More than two thirds of parents are not helping their children with homework as much as they would like because of a lack of confidence, a survey suggests.
The difficulty of homework often surprises parents
The Department for Education and Skills found 69% of the 2,000 adults spoken to in England would do more if they felt secure in their own knowledge.
Some 18% of parents were often taken aback by the difficulty of homework, while 2% admitted they never helped.
Skills Minister Phil Hope said adults should "brush up" on English and maths.
'Now and again'
The survey found that 93% of fathers and 97% of mothers thought parental help with homework would benefit children.
Just over half offered assistance "every day" but one in 10 only did so "now and again".
The government's Get On scheme is aimed at improving the maths and English skills of 2.25m adults by 2010.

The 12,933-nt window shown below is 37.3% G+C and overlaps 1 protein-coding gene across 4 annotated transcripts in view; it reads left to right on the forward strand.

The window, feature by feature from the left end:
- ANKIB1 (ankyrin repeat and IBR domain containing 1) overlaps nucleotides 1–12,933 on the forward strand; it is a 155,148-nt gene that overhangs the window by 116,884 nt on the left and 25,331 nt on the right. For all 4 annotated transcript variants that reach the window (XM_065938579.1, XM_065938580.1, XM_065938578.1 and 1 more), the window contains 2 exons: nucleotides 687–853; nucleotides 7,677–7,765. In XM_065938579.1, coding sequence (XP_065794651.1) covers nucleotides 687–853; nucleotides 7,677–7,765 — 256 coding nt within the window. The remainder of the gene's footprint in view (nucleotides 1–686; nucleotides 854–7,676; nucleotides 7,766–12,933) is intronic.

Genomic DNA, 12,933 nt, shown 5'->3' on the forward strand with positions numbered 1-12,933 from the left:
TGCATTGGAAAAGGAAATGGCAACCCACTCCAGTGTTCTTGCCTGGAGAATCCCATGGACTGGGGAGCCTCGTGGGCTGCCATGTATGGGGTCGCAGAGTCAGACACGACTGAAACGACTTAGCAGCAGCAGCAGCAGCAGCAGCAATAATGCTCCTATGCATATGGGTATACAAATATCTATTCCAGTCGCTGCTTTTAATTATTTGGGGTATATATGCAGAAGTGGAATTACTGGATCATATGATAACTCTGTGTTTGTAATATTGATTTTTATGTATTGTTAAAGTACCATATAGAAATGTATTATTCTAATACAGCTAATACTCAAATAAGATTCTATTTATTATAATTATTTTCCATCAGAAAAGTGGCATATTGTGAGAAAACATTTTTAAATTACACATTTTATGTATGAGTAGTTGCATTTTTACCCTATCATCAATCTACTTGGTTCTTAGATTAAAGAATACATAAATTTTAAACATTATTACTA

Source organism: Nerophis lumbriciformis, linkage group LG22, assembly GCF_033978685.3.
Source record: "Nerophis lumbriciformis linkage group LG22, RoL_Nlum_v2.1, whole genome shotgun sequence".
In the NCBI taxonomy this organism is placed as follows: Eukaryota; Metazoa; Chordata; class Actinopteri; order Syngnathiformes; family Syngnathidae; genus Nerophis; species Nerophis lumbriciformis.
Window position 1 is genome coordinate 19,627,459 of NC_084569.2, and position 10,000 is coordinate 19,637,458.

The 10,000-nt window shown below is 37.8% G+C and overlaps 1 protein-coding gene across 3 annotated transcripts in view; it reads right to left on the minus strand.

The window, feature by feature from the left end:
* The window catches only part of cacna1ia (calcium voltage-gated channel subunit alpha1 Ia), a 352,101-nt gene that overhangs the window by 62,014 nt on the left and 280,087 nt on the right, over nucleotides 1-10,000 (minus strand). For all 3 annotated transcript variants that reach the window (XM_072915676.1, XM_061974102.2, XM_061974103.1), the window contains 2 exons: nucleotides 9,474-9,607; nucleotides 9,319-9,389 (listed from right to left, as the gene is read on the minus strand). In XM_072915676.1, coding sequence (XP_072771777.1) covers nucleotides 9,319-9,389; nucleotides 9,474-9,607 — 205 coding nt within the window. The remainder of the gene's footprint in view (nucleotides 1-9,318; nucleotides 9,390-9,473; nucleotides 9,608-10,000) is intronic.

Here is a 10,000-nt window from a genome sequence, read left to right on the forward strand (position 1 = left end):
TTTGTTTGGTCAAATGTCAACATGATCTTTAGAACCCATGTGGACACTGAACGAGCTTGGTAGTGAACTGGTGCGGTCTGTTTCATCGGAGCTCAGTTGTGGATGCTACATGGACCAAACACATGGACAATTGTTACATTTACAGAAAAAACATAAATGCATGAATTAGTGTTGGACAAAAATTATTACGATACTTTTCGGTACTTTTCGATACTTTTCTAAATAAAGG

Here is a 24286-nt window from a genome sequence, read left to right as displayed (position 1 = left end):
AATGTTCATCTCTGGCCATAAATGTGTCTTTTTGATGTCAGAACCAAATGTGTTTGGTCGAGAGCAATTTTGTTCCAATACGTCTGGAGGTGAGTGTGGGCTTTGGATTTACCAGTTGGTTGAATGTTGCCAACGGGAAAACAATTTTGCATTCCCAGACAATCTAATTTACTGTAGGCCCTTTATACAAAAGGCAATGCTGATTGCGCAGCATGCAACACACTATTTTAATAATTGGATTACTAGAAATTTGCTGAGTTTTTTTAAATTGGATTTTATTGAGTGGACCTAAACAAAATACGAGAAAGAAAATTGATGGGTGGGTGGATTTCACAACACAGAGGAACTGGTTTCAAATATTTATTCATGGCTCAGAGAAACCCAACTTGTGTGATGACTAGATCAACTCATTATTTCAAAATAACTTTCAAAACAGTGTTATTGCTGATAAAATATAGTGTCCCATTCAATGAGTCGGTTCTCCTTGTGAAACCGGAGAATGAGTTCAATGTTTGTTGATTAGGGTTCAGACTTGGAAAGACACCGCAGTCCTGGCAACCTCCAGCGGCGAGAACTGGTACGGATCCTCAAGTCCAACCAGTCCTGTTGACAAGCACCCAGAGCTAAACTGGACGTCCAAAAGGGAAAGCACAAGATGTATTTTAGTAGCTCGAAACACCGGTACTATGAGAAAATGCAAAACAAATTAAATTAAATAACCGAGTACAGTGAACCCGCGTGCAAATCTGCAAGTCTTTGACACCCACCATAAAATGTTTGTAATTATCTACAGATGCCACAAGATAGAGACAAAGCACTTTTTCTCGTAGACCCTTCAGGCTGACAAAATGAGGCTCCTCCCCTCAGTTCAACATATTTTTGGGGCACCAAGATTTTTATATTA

Mr Hope said: "There are still many adults who struggle with their maths and English skills and as a result may experience difficulties in helping their children with homework.
"This doesn't have to be the case. There are hundreds of free courses up and down the country where adults can brush up their maths and English skills in a friendly, supportive environment.
"As a dad I'm fully aware of what a difference it can make to be able to help your children with their learning, so I call on all parents to think about whether they could benefit from improving their skills a little."
Government figures show 5.2m adults lack the English skills expected of a 14 year old.
Meanwhile, 14.9m have not reached the equivalent standard in maths.
In 1998, the then education secretary, David Blunkett, produced recommendations that secondary pupils in England and Wales should do about 90 minutes of homework a night.
Research published earlier this year by the Schools Health Education Unit found two-fifths of students were not doing homework every night - up from one-fifth in 1997/98.